You guys said it had to be either electrical or fuel. Third option (always) is the driver. Case in point: my Durgango had unpredicable fits of no-start or start, sputter and die. The shop found only one error code: security. Finally realized that sometimes while turning the key to start, I would accidentally press a button on the oversized security key. Evidently, this sent an error code. If I take out key, press lock and then unlock and then carefully turn key to start - it works everytime. Bad driver. Neither fuel or electrical. Ha.
I once had a diesel Buick I bought brand new. I would park it in front om my home, and in the morning I would drive to work. After about 3 blocks, the motor would stop. After a try or 2 it would restart and thereafter run fine for the rest of the day. Next morning, same thing. Next morning same thing. You get the picture.
I took it back to the dealer who found nothing wrong. Finally I took the car back to the dealer, and said I didn’t want it back until they fixed it.
Finally, after a factory rep was called in, they replaced the fuel line from the tank to the carb. Their theory was that there was a pinhole opening in the fuel line (that they didn’t ever find) that let an air block in the fuel line, and when the air hit the carb, the car stopped, but it would restart and keep running because the hole was so small that it did not accumulate a block of air in the line, it needed the hours overnight to let in enough air to stall the car.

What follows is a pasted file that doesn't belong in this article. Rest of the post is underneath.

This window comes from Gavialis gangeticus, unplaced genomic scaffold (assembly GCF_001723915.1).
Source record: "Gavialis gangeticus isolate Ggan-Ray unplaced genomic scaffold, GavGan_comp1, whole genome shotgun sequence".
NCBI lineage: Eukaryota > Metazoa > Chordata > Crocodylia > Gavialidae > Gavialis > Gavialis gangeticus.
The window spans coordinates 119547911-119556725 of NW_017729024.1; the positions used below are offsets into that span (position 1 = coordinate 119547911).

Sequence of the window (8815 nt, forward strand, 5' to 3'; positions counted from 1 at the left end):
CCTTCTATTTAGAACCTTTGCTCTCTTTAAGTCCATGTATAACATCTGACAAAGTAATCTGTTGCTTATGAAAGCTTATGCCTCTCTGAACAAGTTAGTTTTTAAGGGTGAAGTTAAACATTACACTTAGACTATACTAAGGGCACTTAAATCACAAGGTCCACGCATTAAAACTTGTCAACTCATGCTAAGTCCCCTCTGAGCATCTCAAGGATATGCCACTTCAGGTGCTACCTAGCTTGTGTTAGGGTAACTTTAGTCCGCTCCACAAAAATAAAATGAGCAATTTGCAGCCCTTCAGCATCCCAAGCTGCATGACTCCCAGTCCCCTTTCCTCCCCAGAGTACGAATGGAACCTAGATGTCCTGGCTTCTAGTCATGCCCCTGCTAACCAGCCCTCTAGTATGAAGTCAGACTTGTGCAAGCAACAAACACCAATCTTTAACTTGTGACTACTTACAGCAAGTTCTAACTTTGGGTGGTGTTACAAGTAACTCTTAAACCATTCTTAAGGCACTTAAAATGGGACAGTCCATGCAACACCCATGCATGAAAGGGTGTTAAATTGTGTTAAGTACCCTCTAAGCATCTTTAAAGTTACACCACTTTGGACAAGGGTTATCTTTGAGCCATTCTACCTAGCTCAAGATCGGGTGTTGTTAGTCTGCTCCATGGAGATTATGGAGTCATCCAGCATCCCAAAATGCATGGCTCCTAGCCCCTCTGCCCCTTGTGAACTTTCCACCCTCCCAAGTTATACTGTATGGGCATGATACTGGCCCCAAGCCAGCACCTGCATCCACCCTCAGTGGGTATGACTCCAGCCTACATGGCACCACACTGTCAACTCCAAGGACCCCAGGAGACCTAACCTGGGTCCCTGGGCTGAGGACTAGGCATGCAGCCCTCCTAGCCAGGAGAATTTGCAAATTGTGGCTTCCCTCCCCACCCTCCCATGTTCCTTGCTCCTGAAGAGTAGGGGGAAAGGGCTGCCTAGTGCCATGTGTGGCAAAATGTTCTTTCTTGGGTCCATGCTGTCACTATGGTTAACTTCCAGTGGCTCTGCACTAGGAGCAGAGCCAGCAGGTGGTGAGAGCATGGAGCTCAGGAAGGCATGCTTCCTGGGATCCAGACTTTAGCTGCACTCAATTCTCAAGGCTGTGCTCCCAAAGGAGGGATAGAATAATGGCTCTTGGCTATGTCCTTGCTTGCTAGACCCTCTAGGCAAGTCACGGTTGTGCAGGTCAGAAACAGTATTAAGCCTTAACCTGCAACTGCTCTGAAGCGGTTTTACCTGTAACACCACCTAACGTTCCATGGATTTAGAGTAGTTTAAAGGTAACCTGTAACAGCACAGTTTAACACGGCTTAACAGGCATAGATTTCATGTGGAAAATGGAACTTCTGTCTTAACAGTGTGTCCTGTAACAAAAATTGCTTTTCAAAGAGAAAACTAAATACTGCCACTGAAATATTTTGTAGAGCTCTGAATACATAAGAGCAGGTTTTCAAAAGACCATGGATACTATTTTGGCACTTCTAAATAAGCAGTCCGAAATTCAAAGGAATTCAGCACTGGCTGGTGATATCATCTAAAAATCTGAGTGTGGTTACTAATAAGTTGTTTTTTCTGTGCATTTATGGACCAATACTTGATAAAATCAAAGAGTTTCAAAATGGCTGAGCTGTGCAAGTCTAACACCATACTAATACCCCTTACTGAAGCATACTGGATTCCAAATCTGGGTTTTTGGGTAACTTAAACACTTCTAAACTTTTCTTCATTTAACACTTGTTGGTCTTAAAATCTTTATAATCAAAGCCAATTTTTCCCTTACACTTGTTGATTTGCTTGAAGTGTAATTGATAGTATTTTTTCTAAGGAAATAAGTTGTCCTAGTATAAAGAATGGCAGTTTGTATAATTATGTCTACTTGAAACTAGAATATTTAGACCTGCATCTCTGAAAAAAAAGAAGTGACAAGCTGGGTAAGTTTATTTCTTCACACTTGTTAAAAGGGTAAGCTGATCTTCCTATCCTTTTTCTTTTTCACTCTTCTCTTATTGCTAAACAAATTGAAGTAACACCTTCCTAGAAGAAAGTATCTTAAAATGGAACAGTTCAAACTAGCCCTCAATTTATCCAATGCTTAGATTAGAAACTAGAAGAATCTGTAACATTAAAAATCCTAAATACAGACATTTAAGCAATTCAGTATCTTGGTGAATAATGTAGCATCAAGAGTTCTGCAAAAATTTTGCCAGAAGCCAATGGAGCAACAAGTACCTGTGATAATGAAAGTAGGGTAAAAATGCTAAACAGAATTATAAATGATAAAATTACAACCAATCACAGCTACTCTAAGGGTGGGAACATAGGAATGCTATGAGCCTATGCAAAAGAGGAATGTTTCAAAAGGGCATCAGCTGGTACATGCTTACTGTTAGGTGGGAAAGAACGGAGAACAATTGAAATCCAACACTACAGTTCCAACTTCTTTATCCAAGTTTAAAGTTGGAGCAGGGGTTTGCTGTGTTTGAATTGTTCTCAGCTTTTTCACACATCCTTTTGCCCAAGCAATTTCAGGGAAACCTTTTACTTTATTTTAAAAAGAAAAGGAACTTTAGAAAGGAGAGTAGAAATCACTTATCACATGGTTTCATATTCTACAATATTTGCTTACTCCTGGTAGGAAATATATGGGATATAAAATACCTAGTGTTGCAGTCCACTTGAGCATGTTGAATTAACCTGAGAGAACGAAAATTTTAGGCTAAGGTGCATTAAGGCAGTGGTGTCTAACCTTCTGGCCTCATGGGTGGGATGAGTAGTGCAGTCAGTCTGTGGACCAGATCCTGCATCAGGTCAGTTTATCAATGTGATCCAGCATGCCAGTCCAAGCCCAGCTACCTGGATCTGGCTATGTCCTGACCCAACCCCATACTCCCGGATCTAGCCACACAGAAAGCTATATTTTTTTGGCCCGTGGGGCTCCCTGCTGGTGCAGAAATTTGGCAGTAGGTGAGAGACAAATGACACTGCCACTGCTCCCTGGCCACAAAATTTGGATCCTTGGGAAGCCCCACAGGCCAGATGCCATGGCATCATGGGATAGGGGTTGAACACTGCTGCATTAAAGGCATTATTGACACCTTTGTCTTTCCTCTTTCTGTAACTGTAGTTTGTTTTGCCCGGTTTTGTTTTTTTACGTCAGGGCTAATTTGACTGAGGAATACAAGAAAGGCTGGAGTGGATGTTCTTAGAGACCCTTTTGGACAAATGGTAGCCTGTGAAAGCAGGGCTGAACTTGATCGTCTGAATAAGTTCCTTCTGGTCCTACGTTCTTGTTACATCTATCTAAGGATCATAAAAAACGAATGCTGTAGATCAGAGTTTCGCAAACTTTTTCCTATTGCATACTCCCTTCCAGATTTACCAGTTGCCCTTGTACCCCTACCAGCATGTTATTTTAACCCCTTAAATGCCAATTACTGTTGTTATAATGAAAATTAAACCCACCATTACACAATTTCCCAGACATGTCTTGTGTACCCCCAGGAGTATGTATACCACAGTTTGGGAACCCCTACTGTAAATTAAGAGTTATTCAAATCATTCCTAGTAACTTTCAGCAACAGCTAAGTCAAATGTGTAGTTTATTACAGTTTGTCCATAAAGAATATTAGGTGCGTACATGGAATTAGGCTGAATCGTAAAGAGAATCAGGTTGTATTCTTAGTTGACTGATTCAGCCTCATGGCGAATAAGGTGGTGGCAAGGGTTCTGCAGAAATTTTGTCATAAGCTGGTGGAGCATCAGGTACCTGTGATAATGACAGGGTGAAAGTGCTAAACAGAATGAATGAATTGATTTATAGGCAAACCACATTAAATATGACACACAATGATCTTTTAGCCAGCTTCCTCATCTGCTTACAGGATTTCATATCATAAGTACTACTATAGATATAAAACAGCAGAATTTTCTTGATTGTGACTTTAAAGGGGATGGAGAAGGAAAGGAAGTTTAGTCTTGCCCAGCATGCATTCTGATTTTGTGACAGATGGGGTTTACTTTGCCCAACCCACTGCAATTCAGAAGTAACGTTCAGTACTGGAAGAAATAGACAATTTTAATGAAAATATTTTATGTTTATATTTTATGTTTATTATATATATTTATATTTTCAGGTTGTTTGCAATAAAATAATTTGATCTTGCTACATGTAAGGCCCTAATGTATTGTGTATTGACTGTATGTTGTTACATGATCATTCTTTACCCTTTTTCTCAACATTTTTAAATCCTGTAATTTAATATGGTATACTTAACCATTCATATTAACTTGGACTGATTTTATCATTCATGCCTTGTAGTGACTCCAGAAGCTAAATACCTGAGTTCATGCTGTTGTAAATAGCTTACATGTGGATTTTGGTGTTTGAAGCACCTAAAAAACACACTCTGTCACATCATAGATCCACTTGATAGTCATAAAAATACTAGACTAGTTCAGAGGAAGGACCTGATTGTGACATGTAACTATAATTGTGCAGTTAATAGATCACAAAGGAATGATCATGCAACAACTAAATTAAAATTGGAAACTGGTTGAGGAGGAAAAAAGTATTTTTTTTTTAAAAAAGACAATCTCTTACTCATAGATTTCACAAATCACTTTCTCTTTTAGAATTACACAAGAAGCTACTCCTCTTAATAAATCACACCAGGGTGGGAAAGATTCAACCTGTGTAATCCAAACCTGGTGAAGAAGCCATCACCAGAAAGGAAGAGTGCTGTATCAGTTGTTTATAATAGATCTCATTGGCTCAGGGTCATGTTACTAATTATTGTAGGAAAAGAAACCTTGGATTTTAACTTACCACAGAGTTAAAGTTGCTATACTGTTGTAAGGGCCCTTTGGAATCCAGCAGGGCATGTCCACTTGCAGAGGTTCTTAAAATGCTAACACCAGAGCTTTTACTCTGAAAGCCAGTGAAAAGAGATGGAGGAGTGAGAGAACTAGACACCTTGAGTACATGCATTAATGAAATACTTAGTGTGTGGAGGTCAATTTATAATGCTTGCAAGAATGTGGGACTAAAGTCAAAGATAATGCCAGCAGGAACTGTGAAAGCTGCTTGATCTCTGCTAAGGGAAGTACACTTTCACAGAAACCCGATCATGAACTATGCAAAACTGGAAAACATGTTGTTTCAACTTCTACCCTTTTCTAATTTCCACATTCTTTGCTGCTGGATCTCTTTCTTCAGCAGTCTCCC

Perhaps the volvo has a altitude (air pressure) factor that is causing a similar problem. The similarity is that after she gets started the car it runs fine. Look for air entering the fuel line somehow, or some vent problem with the fuel tank.
I had a 1995 Subaru Legacy that had an intermittent start problem last year. But one day, the check engine light finally came on, so I took it to a particular garage in Cambridge MA (yes… that garage) where it was diagnosed as a bad battery that wouldn’t hold a charge. The check engine light was for the crank angle sensor, which was dismissed as an error code caused by slow cranking due to the dying battery.
The intermittent start problem continued. Fed up, and expecting the worse, I to a place over in Allston. The problem instantly disappeared after replacing the crank angle sensor.
Hi This is a classic Volvo problem. It is possible for a turn signal light bulb terminals to short and prevent the car from stating because the theft flasher relay is logically in series with the gear selector position sensor in series with the starting relay connected to the key start. Kate’s problem is probably the gear position sensor and will get worse with time, but can temporarily be fixed by shaking the automatic gear selector. This sensor bolted on the gearbox ages ungracefully. It will work sporadically before failing completely. I can provide more detail if needed. (but do check the terminals on the turn signal bulbs as a low cost quickie check first)